Outdoor dining has been a reality for 36 restaurants in Old Town for two years and this past Saturday, City Council heard about its success.
Generally, everything has gone very well since we first piloted this concept in 2005, said Valerie
Petersen, a member of the Planning Department staff. We surveyed the restaurants this spring and found that most of them were complying with the ordinance and we are working with those who had violations.
Violations most often found were restaurants encroaching further than allowed into the public right-of-way, making the sidewalk nearly impassable. Curbside dining seems to be the worst because pedestrians walk into waiters with trays just to get past, said Councilman Paul Smedberg. I even hesitate to walk through these paths sometimes because Im not certain its a public sidewalk. We have to look at this.
Also, there is the issue of the furniture. It shouldnt look like you just threw your old patio furniture out onto the street but sometimes we get too hung up on little things like color when we should focus on the bigger picture, Smedberg said. I think it would be alright to allow people to choose a different color to go with their color scheme and to set them apart.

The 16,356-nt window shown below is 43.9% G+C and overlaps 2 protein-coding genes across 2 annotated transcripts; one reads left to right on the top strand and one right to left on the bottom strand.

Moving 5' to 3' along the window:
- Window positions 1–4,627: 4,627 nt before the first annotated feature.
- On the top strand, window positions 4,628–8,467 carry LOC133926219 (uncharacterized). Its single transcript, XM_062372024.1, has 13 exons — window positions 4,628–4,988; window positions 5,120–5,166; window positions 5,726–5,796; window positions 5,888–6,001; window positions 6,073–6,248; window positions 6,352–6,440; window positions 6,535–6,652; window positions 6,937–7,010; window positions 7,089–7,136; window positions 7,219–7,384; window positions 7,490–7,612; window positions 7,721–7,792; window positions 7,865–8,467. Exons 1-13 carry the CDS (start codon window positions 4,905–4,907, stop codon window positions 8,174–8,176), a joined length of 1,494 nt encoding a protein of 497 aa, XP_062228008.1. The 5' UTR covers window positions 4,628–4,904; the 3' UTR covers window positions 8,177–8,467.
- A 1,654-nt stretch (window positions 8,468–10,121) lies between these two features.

The city requires restaurants to have a barrier with a straight edge along the sidewalk so that visually impaired pedestrians who are using canes can easily tell where they are. We have had varying degrees of compliance with this rule and are working with everyone, Petersen said.
Julie Crenshaw Van Fleet spoke about dogs in outdoor dining areas. I dont believe that the health department or any regulation permits people to sit at tables with their dogs on their laps and yet I have seen this happen, she said. The most frequent code violations happen on weekends when the restaurants are the busiest and when code enforcement staff does not work. If you want people to comply with the law, you have to enforce it, she said.
Council asked the planning staff to bring the ordinance back for action at the June 26 meeting. Lets take a look at the issue of suitability of furniture, the curbside dining and encroachment into the public right-of-way and not leaving the required five feet of clear passage, at the issue of protecting the trees with something other than just mulch and see if we cant tighten the language so that enforcement is easier, said Mayor William Euille.
Council is likely to pass the ordinance to continue outdoor dining from April 1 to Nov. 15 and to include language that makes furniture and umbrella choices more uniform.